Cheap insurance, and can pay for themselves in zinc savings. Stray current corrosion is what can rapidly remove your underwater metals. Galvanic corrosion is slow.

    True "Hot Marinas" are very rare in NZ, almost always an issue on a boat is from that boat.....

     

     

  9. Yes, but I knew it was somewhere. As the standard does not explicitly say it IS retrospective, it is not;

    http://ldac.org.nz/guidelines/legislation-guidelines-2018-edition/constitutional-issues-and-recognising-rights/chapter-4/part-7/

    For those who dont want to follow the link, but are interested, here is the basic stuff.

    CHAPTER 4

    Fundamental constitutional principles and values of New Zealand law

    This is a single section from Chapter 4. Read the full chapter here.

    PART 7

    The presumption against retrospectivity

    Legislation should not affect existing rights and should not criminalise or punish conduct that was not punishable at the time it was committed.

    This presumption is part of the rule of law. The general rule is that legislation should have prospective, not retrospective, effect (Chapter 12 provides guidance on legislation that has a retrospective effect).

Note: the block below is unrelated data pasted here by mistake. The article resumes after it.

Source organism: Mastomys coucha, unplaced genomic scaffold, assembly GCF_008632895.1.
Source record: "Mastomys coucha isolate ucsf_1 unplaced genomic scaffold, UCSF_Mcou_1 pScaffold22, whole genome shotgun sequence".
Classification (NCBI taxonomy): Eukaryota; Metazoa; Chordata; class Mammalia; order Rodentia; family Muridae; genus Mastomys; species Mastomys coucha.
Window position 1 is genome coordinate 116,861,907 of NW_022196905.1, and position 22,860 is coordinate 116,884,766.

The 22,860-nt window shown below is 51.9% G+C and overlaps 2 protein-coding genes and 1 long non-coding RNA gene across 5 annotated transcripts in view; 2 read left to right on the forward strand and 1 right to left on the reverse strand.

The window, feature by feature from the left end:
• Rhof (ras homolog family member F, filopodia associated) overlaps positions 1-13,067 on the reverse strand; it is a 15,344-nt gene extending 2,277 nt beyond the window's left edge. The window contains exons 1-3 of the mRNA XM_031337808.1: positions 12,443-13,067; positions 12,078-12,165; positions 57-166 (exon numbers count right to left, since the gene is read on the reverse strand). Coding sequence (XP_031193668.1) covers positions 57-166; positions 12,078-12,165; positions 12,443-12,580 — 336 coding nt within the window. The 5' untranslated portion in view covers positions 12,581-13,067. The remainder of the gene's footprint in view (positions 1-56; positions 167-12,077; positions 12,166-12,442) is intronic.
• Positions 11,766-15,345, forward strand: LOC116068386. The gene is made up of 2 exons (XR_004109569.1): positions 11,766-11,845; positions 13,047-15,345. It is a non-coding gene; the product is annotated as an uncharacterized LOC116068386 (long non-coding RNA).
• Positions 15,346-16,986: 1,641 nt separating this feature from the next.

SO, if your gas man or electrical inspector is insisting on changing something that is safe, just old, and not compliant with current regs, find another inspector! Or quote them this....

  10. 14 hours ago, marinheiro said:

    reminds me to read the text rather than just the file name of my extract 😄

    OK, any idea where in the electrical regs the same statement (or similar) is made? I've been looking for it....

     

  11. Agreed MH, it's a RORT!

    But it's section 1.5;

    1.5 COMPLIANCE
    The requirements of this Standard shall be used in conjunction with, but do not take
    precedence over, statutory regulations that may apply in any area. Where no requirement is
    given, good practice shall apply. In a matter of uncertainty, advice should be sought. This
    Standard applies to new installations, alterations and extensions commenced after its
    publication date or the date of adoption by the relevant Technical Regulator. It does not
    apply retrospectively to existing installations
    ,
    but any repairs or modifications to existing
    installations shall comply with the requirements of this Standard.

  12. It can track thru ply a long way. Ideally you need to cut it out as far as it is wet/rotten/soft. Then it must dry before repair. You need a moisture meter to test when it's dry enough, and it can take a long time to properly dry. You can buy a moisture meter (stanley) from bunnings for a reasonable price if you can't borrow one.

    This is why fixings in or on ply hulls should be drilled oversize, filled with epoxy, cured, then drilled to suit fittings. But usually they are not.....

  13. Just to be pedantic.

    Be careful of the "chopping board" solution. Some use them for backing fittings, and they often slowly migrate from the load. depends what they are made from. There are plastics that can do this, semi crystalline engineering thermoplastics, but you need the right one. 

    You'd probably get away with it though!